Early Diagnosis With Pulse

Early Diagnosis With Pulse



ANDREW HEIMANN

For many people, the idea of early diagnosis with pulse is a bit strange.

Disease is something that happens when symptoms arise. Disease is a reality when the values of a blood test, urinalysis or some other lab test change.

However, in Chinese medicine, this is not the case. We look to diagnose before the symptoms have manifested and begin treating before the disease has taken root. In fact, in Ancient China, a doctor was paid as long as someone stayed healthy. They stopped being paid when someone got sick.

If you think of a pencil lying on a table, it is stationary and safe. If it begins to rock, that stability starts to wane. If it begins to roll, it is no longer stationary and has the potential to continue to roll or stop. If the speed of the roll picks up, the likelihood of it rolling off the table increases. As it approaches the edge, gravity will ensure its journey to the floor. When is the pencil in danger of hitting the floor? When you hear the sound of it hitting the ground? Or, much sooner, when it starts rolling or even just begins rocking?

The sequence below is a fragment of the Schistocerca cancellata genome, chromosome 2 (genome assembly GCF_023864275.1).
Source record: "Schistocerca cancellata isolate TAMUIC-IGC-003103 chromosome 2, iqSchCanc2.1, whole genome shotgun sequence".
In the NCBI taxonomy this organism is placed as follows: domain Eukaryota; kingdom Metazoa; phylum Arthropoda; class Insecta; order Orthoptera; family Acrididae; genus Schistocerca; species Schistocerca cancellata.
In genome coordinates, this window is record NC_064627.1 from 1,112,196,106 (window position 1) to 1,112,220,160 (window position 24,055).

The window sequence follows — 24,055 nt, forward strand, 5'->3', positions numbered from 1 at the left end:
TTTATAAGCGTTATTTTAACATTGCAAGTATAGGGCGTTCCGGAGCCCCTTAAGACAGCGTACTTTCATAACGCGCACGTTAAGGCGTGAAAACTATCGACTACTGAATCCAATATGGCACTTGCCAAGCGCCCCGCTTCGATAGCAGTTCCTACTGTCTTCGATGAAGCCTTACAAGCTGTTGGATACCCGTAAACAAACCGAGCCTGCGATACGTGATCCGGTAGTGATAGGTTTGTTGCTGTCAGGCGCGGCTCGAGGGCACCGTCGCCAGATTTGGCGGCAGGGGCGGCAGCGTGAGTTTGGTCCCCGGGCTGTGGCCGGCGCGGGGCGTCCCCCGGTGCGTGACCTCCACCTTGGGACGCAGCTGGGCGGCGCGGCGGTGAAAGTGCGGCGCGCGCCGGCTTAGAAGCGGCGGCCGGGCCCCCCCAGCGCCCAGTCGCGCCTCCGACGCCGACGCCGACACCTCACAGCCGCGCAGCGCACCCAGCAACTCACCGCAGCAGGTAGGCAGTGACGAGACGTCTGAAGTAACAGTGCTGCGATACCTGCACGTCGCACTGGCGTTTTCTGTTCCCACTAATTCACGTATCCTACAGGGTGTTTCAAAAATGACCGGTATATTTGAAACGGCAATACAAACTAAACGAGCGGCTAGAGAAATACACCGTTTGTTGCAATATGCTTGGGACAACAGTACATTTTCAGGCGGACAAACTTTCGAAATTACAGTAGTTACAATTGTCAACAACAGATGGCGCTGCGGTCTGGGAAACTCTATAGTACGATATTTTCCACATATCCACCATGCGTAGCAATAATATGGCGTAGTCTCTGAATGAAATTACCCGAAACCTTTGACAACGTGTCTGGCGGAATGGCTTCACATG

The real art of pulse diagnostics is to pick up the subtle movements and figure out the potential of a shake or a roll within the systems to avoid a future crash. This requires a lot of experience and the ability to calculate a lot of variables, differentiating what information is impactful and what is just background noise.

What does this mean for you? If you work with someone who has this training, they can help you not only remain healthy, but also have vitality. Vitality isn't the absence of disease; it is a super-functional way of being, when someone’s body is working at its optimal level. It's like the first time you turn on your new computer and there are no kinks. It's that state before you load all of the buggy software that starts making it not work as efficiently.

This type of diagnostics means not only a healthier you, but a more lively you too.